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Two for the Seesaw

31 customer reviews

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Editorial Reviews

Robert Wise directs Robert Mitchum and Shirley MacLaine in this spicy and poignant love story about a free-spirited Greenwich Village girl who hooks up with a brooding Nebraska lawyer.

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Product Details

  • Actors: Robert Mitchum, Shirley MacLaine
  • Directors: Robert Wise
  • Writers: Isobel Lennart (screenplay)
  • Producers: Walter Mirisch
  • Format: NTSC
  • Language: English
  • Region: All Regions
  • Number of discs: 1
  • Rated: NR (Not Rated)
  • Studio: MGM
  • DVD Release Date: December 31, 2009
  • Run Time: 119 minutes
  • Average Customer Review: 3.8 out of 5 stars  See all reviews (31 customer reviews)
  • ASIN: B002Y26UQK
  • Amazon Best Sellers Rank: #114,885 in Movies & TV (See Top 100 in Movies & TV)
  • Learn more about "Two for the Seesaw" on IMDb

Customer Reviews

Most Helpful Customer Reviews

21 of 22 people found the following review helpful By ravenl4 on November 4, 2000
Format: VHS Tape
The first time I watched this, I was captivated by Mitchum and MacLaine together. I was engrossed with their love story. The second time I watched this movie it stuck me a little bit more profound then just a love story.
Mitchum plays a man, who is dissatisfied with the life that had coddled him, tired of accepting what people handed out to him. He feels as if he has been given a life of luxury at the cost of his own independence. He is tired of taking and wants to give what he has to offer.
Then we have MacLaine. A somewhat innocent and a bit naive woman who has a heart as big as the city she lives in. She gives and gives with no thought or expectations of reciprocation. She is strong and independent. Yet, she is afraid to need someone, to love someone, to let someone give to her.
Then these two meet. Mitchum at last has something to offer someone, enjoys giving what he has, and taking care of someone else, instead of him being taken care of. MacLaine finally has someone to unravel those walls of independence and allows herself to need someone. It's a beautiful relationship that really reaches out to me.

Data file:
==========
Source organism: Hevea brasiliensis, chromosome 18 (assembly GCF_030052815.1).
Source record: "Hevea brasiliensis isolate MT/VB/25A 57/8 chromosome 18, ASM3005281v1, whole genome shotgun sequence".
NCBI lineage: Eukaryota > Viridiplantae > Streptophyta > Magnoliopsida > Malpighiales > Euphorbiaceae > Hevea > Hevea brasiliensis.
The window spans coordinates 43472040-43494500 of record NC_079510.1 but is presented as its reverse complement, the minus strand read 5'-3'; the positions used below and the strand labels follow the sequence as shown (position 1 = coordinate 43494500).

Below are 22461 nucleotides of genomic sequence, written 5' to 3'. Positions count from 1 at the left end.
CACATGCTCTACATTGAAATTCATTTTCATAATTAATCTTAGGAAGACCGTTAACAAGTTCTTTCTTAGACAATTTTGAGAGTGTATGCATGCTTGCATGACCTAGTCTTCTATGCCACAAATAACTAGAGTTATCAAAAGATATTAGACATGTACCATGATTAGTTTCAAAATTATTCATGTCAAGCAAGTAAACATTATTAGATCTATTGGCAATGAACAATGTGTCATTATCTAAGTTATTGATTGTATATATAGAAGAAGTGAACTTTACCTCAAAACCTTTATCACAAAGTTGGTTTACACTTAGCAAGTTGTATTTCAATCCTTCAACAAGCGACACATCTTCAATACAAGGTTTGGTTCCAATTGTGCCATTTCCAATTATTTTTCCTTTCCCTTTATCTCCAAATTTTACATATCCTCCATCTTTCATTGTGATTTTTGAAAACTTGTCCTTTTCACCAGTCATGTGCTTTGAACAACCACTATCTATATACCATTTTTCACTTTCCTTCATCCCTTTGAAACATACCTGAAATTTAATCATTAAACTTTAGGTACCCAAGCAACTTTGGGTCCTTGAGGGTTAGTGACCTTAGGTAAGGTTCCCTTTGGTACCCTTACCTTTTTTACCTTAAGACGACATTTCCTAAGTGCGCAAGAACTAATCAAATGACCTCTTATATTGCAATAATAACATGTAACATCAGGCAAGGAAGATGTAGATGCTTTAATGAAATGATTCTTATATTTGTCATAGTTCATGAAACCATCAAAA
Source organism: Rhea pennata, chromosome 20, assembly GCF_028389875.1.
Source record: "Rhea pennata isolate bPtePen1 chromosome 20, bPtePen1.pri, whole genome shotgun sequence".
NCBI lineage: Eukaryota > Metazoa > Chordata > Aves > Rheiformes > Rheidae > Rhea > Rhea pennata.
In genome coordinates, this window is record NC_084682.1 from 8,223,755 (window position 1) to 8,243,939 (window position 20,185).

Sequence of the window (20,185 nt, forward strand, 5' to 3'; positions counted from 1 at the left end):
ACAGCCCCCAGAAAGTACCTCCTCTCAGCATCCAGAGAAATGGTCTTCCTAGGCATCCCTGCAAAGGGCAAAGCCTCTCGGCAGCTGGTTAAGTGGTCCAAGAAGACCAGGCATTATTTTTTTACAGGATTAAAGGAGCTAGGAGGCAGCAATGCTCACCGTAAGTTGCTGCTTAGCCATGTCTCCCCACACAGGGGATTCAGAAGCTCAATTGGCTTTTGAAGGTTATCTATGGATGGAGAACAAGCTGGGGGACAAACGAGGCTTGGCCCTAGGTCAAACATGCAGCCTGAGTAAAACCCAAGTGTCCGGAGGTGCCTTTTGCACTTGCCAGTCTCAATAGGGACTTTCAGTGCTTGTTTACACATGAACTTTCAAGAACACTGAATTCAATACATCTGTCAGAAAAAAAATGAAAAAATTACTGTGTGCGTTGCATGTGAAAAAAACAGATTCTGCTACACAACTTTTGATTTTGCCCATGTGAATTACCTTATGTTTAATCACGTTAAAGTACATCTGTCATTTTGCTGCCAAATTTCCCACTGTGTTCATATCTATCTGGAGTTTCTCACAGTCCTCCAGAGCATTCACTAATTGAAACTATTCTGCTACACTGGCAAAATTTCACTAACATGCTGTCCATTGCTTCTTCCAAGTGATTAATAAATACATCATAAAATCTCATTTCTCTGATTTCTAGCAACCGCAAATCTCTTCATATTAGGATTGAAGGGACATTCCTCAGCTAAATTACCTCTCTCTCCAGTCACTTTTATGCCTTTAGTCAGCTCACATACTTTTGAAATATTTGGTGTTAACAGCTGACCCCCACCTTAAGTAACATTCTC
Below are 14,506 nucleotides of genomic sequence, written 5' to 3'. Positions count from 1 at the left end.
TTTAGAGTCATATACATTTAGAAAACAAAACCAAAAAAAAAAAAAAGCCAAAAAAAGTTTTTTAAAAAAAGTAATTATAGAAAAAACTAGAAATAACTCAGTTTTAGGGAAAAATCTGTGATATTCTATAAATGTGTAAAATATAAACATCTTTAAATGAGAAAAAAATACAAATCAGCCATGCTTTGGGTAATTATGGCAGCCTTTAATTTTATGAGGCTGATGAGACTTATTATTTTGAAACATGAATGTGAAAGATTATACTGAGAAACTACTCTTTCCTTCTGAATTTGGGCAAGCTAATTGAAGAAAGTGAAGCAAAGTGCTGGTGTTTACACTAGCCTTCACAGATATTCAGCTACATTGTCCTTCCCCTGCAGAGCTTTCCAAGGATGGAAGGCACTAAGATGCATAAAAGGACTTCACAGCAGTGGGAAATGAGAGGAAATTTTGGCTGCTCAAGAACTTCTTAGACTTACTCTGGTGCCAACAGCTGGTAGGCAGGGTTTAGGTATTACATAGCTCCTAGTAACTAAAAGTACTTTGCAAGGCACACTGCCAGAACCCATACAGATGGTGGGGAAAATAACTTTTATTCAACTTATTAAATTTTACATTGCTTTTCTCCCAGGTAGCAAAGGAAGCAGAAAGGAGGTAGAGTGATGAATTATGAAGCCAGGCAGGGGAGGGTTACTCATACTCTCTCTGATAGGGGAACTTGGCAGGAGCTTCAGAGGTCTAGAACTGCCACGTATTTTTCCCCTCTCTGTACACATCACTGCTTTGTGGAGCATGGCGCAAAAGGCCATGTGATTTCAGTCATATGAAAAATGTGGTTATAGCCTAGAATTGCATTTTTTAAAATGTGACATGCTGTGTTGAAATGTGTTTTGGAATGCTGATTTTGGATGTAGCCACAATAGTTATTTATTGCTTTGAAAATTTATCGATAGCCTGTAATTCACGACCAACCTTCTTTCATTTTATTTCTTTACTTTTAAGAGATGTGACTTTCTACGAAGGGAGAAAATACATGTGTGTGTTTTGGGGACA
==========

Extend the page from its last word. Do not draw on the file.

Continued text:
Not only that but Mitchum and MacLaine are magnificent in it. I love the fact that this was filmed in black and white. Color would only distract and add unnecessary noise to the message this movie brings to the viewer. So do these two live happy ever after? Watch it and find out. :o)
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20 of 23 people found the following review helpful By RareRare on December 15, 2005
Format: VHS Tape Verified Purchase
Like Helen Morgan's "Applause", the film version of "Two For the Seesaw" gives its viewers a seldom seen look at the real theatre world of New York City in the 20th Century. This is a gritty, realistic love story on the cold, hard streets of New York that somehow is still able to show the real romance of the giant city. Not unlike the neo-realism of Fellini, Viscounti and Pausolini, "Two for the Seesaw" shows how actors and artists romatically collide with everyday people as they barely hang onto their dreams. Shirlely MacLaine lived this life before "The Pajama Game" and probably had friends like Gittel Mosca who were still striving for greatness long after MacLaine was a star. And Robert Mitchum, always surprising in roles in which he seemed to be wrongfullly cast, was never better. All this superior quality is magnified in the beauty and clarity of black and white. Don't read the following reviews. Those people have never been in love and working in the theatre in New York. I have and know how right-on this film is. It should be on DVD in widescreen. I've copied it off TCM and treasure my VHS in letterbox.